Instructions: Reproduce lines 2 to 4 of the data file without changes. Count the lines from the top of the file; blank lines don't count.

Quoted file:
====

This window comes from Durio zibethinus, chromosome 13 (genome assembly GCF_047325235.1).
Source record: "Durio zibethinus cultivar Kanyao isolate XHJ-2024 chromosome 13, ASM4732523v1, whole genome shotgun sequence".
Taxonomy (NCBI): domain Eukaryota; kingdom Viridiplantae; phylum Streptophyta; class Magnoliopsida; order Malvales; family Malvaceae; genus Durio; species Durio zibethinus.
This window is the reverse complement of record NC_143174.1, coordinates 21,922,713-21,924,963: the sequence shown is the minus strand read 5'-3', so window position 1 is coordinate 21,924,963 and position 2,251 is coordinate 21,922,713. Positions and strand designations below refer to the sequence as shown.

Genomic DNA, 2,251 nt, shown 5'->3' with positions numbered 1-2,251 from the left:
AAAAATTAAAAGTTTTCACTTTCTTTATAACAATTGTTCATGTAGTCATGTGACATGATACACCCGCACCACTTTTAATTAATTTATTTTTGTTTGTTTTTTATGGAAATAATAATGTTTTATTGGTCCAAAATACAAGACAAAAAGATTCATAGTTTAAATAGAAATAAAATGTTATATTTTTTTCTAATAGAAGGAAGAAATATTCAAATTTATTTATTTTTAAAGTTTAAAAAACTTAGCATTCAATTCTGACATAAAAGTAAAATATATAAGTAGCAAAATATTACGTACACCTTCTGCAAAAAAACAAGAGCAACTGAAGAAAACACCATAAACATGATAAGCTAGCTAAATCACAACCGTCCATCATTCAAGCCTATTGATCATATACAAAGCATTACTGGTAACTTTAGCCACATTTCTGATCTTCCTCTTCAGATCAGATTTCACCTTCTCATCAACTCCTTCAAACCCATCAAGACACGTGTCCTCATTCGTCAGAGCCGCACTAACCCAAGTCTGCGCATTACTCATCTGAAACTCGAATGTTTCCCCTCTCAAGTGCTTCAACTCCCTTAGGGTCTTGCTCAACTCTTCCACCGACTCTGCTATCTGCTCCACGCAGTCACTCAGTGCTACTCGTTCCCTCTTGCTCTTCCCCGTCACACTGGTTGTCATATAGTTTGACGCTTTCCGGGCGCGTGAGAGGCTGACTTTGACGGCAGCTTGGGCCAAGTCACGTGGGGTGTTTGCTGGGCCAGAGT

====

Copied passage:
Source record: "Durio zibethinus cultivar Kanyao isolate XHJ-2024 chromosome 13, ASM4732523v1, whole genome shotgun sequence".
Taxonomy (NCBI): domain Eukaryota; kingdom Viridiplantae; phylum Streptophyta; class Magnoliopsida; order Malvales; family Malvaceae; genus Durio; species Durio zibethinus.
This window is the reverse complement of record NC_143174.1, coordinates 21,922,713-21,924,963: the sequence shown is the minus strand read 5'-3', so window position 1 is coordinate 21,924,963 and position 2,251 is coordinate 21,922,713. Positions and strand designations below refer to the sequence as shown.